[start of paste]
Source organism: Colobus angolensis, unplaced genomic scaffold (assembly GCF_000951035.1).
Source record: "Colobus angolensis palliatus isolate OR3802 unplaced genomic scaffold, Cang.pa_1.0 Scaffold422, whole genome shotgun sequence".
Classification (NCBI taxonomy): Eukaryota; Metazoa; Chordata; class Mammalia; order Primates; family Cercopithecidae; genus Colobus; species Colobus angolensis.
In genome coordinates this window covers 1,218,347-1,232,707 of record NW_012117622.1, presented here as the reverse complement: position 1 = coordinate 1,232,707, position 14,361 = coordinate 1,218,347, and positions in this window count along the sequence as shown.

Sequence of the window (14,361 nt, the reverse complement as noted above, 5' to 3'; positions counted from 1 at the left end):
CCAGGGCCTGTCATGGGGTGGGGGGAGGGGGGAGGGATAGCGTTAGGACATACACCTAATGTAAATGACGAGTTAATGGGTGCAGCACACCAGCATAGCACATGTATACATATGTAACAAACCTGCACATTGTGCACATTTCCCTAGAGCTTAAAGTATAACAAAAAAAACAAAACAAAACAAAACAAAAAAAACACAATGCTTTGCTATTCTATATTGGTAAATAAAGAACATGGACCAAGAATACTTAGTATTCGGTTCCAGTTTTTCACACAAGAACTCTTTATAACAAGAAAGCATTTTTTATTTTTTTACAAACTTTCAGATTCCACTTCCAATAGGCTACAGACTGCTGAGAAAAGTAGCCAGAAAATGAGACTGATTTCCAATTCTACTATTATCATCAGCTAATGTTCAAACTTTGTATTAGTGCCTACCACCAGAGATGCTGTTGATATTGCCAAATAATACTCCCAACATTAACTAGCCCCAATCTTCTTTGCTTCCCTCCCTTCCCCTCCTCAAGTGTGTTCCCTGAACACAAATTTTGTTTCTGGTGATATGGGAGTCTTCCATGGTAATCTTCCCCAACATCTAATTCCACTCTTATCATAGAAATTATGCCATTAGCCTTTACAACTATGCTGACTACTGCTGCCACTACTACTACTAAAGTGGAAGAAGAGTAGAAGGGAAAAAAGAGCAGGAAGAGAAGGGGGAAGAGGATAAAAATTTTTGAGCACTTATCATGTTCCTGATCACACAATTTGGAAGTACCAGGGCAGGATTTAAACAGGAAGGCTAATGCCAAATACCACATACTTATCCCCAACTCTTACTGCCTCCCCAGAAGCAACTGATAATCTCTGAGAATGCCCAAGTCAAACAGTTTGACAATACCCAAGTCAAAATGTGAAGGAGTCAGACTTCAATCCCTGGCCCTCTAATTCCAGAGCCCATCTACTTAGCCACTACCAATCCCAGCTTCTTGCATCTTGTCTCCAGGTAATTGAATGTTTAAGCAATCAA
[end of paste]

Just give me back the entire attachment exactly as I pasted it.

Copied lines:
Source organism: Colobus angolensis, unplaced genomic scaffold (assembly GCF_000951035.1).
Source record: "Colobus angolensis palliatus isolate OR3802 unplaced genomic scaffold, Cang.pa_1.0 Scaffold422, whole genome shotgun sequence".
Classification (NCBI taxonomy): Eukaryota; Metazoa; Chordata; class Mammalia; order Primates; family Cercopithecidae; genus Colobus; species Colobus angolensis.
In genome coordinates this window covers 1,218,347-1,232,707 of record NW_012117622.1, presented here as the reverse complement: position 1 = coordinate 1,232,707, position 14,361 = coordinate 1,218,347, and positions in this window count along the sequence as shown.

Sequence of the window (14,361 nt, the reverse complement as noted above, 5' to 3'; positions counted from 1 at the left end):
CCAGGGCCTGTCATGGGGTGGGGGGAGGGGGGAGGGATAGCGTTAGGACATACACCTAATGTAAATGACGAGTTAATGGGTGCAGCACACCAGCATAGCACATGTATACATATGTAACAAACCTGCACATTGTGCACATTTCCCTAGAGCTTAAAGTATAACAAAAAAAACAAAACAAAACAAAACAAAAAAAACACAATGCTTTGCTATTCTATATTGGTAAATAAAGAACATGGACCAAGAATACTTAGTATTCGGTTCCAGTTTTTCACACAAGAACTCTTTATAACAAGAAAGCATTTTTTATTTTTTTACAAACTTTCAGATTCCACTTCCAATAGGCTACAGACTGCTGAGAAAAGTAGCCAGAAAATGAGACTGATTTCCAATTCTACTATTATCATCAGCTAATGTTCAAACTTTGTATTAGTGCCTACCACCAGAGATGCTGTTGATATTGCCAAATAATACTCCCAACATTAACTAGCCCCAATCTTCTTTGCTTCCCTCCCTTCCCCTCCTCAAGTGTGTTCCCTGAACACAAATTTTGTTTCTGGTGATATGGGAGTCTTCCATGGTAATCTTCCCCAACATCTAATTCCACTCTTATCATAGAAATTATGCCATTAGCCTTTACAACTATGCTGACTACTGCTGCCACTACTACTACTAAAGTGGAAGAAGAGTAGAAGGGAAAAAAGAGCAGGAAGAGAAGGGGGAAGAGGATAAAAATTTTTGAGCACTTATCATGTTCCTGATCACACAATTTGGAAGTACCAGGGCAGGATTTAAACAGGAAGGCTAATGCCAAATACCACATACTTATCCCCAACTCTTACTGCCTCCCCAGAAGCAACTGATAATCTCTGAGAATGCCCAAGTCAAACAGTTTGACAATACCCAAGTCAAAATGTGAAGGAGTCAGACTTCAATCCCTGGCCCTCTAATTCCAGAGCCCATCTACTTAGCCACTACCAATCCCAGCTTCTTGCATCTTGTCTCCAGGTAATTGAATGTTTAAGCAATCAA